I’ve seen French crime writer Pascal Garnier mentioned on so many blogs that I could no longer resist and had to read him. La place du mort – The Front Seat Passenger seemed like a good choice as it’s short and the story sounded intriguing.
Fabien loses his wife in a car accident. Until that day he thought they were fairly happy. At least as happy as you can be when you’ve been married for a long time and have taken the other one for granted. Still, finding out she wasn’t alone in that car but with her married lover comes as a bit of a shock. While he may not be mourning her, he’s outraged and comes to the conclusion: If that guy took my wife – I’m going to take his widow. And he starts to pursue the other man’s wife, follows her, observes her, enters her apartment.
After his wife’s death he moves in with his divorced friend Gilles. Both men are unemployed and spend their days playing with Gilles’ small son, looking out of the window, smoking pot. Their playful cohabitation is often interrupted by Fanchon, Gilles’ ex-wife, who doesn’t think it’s funny that the two men behave as if the weren’t any older than her small kid. It’s a hilarious set up.
Fabien is anything but likable. He’s sarcastic, frustrated, acerbic. His comments and observations are a lot of fun. Not everything is amusing though. He may be astute when it comes to others, but he doesn’t seem to have a good feeling for himself and so, after a while, the reader feels uneasy.
The writing is surprisingly good, placing this crime novel firmly among the more literary of its kind. I really liked how he included small details – like the movements of pigeons on a windowsill, for example.
The first hundred pages of this book were really excellent but unfortunately from then on it went downhill. What started as a great contemporary French crime novel turned into a Hollywood plot. Think “Misery” with a twist. I have no idea why Garnier chose to flush his original story down the toilet. I can’t imagine he couldn’t come up with another idea for an ending, so it must have been a deliberate choice. I’m just not sure why.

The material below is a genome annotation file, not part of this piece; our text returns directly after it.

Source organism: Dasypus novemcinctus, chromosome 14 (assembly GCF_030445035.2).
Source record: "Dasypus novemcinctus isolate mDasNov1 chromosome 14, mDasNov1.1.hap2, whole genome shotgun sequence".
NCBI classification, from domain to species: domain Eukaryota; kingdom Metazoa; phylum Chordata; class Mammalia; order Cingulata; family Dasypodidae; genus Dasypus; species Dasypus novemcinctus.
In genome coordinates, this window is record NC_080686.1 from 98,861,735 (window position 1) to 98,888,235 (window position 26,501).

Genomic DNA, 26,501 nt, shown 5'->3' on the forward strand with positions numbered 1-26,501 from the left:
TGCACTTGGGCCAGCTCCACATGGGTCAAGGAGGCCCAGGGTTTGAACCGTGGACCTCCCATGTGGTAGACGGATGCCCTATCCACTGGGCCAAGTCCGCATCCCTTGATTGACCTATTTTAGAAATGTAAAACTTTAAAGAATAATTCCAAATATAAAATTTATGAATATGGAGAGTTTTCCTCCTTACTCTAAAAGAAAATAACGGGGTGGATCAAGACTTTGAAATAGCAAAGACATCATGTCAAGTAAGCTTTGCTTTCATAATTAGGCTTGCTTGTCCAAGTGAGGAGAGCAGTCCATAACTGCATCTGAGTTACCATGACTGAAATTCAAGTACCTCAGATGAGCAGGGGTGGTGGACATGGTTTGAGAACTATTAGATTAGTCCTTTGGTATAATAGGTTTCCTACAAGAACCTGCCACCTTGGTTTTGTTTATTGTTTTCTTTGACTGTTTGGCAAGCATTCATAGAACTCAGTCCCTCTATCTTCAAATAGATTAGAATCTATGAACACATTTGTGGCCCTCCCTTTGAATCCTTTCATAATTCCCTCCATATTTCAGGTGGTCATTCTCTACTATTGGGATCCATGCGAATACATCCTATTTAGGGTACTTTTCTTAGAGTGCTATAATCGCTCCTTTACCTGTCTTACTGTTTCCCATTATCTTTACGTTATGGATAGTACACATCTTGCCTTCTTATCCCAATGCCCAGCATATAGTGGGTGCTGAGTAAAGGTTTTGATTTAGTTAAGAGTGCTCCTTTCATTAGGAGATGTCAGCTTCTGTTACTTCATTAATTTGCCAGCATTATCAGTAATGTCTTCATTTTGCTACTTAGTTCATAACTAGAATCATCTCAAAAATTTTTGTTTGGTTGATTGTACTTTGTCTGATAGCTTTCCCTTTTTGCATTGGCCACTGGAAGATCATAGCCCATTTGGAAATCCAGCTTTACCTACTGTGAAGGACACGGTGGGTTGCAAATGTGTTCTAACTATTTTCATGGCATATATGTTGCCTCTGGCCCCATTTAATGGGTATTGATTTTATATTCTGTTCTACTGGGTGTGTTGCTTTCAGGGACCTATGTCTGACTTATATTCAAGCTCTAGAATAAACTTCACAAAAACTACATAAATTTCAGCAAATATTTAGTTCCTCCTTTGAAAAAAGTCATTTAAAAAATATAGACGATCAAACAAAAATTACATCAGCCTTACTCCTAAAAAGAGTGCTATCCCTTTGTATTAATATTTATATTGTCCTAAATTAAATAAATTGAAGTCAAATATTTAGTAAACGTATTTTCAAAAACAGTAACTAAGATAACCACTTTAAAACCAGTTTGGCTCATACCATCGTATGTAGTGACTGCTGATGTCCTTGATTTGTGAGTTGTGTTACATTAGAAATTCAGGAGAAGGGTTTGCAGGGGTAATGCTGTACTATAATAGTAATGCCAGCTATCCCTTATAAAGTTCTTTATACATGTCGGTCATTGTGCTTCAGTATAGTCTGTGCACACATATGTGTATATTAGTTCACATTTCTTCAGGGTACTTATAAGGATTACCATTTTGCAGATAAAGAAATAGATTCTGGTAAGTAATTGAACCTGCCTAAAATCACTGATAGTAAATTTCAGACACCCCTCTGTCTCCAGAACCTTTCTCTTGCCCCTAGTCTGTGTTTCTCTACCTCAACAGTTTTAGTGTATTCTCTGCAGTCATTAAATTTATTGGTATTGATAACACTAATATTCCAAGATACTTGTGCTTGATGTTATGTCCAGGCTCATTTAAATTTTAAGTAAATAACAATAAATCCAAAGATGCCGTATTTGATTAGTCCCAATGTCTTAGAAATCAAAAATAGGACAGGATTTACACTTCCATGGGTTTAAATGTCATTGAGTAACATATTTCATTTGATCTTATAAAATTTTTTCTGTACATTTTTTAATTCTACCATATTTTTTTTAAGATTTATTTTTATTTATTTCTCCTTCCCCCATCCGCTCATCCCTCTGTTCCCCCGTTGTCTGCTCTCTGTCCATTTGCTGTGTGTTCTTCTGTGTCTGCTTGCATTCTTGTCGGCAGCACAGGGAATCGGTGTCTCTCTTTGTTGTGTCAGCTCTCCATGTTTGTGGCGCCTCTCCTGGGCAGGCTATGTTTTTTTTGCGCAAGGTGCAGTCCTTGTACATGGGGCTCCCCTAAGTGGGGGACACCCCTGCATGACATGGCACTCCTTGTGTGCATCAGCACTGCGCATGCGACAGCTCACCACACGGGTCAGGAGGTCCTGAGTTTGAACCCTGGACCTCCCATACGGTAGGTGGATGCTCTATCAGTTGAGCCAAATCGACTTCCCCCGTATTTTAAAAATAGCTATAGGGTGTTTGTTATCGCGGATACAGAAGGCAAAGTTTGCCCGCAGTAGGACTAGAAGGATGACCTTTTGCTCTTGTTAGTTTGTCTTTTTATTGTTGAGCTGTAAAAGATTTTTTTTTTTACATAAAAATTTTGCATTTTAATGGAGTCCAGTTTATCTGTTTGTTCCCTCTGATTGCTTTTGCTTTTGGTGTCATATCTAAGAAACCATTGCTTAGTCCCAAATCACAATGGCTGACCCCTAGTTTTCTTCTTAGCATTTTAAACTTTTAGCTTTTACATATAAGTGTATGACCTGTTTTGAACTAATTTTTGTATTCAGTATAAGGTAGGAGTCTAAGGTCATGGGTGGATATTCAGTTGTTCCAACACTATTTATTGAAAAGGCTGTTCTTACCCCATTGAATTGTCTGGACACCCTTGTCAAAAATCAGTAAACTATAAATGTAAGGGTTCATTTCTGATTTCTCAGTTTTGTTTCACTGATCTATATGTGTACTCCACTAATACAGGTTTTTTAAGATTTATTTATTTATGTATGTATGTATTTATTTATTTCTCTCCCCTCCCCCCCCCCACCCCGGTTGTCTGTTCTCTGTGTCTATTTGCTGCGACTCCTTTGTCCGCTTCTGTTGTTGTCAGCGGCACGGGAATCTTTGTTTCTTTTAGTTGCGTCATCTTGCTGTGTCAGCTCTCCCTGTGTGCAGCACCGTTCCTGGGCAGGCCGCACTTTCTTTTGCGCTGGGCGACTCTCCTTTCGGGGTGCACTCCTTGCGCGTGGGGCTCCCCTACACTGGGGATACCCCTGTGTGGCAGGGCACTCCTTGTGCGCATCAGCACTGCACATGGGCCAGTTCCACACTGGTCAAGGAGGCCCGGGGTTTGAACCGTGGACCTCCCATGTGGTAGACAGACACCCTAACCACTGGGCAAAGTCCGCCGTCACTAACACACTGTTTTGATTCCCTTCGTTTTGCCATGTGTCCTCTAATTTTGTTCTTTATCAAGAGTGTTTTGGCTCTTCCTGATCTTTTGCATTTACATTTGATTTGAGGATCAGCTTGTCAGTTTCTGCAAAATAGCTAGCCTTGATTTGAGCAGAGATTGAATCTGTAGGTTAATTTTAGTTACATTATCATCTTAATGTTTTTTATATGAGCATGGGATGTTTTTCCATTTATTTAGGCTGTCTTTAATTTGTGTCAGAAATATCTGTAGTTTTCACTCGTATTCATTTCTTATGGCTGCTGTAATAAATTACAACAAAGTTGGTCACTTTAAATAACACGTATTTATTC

Not one of the other reviews I read had a problem with the end. I have to admit, the writing is so good, that I, too, was tempted to forgive the end but I failed.
Because the first hundred pages were outstanding, I’ll be reading more of him. I just hope the next book will not be such a mixed bag.
Here are two more favourable reviews by Guy here and Emma here.
37 thoughts on “Pascal Garnier: La place du mort (1997) – The Front Seat Passenger (2014)”
I really liked this (as you know) but it wasn’t my favourite by any means. Try Moon in a Dead Eye. Garnier novels have slash and burn endings IMO.
This ending was a tad too familiar. I’ve read similar endings. Si I was disappointed but the first 100 pages were really, really good.
I’ll try another one. And sorry – I forgot the links. Will add yours and Emma’s reviews.
Funnily enough the book reminded me vaguely of a film but I can’t recall the title.
Only Misery came to mind but I had the feeling I’ve read a similar novel.
Oh dear – I hate it when a book lets you down like that. Don’t think I’ll be hurrying to read this somehow!
He’s written a lot and quite a few of his book have been translated. If you like acerbic, you’d like it. I don’t suppose all of the endings are like this.
Just skimmed your review for now as I read this book fairly recently and I’m in the process of documenting my thoughts. I’ll drop back for a proper read once my review is up (it might be a week or so as I’ve got a bit of a review backlog!).
OK, I’ll be watching out for it.
I hate bring let down by an ending when a beginning promised so much, how disappointing.
Yes, that’s exactly how I felt.
What a shame. To waste all that good writing! I’m hoping his other novels don’t have the Hollywood ending.
I find myself wondering how they got “front seat passenger” from “place du mort.” Interesting translation.
Ah that – in French “la place du mort” is the seat next to the driver. Guy mentioned in his review that it’s called “driving shotgun in English” – so that would have been a better title.
I would still recommend this. But the again – he’s written a lot more.
Oh, OK. That’s an idiom I didn’t know. Yes, riding shotgun is what we use over here. 🙂
It wouldn’t have been a bad choice for a title.
The title has a double meaning in French since la place du mort is the front seat passenger and also what Fabien tries to do (he wants to take Martine’s husband’s place)
A clever title in French, hard to translate.
I agree. Riding shotgun would have left out the other meaning.
It’s so annoying when a novel starts out really well and then falters. I hope the next one of his you try doesn’t have a formulaic Hollywood ending. I wonder why writers do it? Maybe they run out of inspiration or time and have to go the easy route?
I have no idea why he wrote it like that. Maybe that’s his still – write very realistically and the go overboard at the end? I’ll have to find out.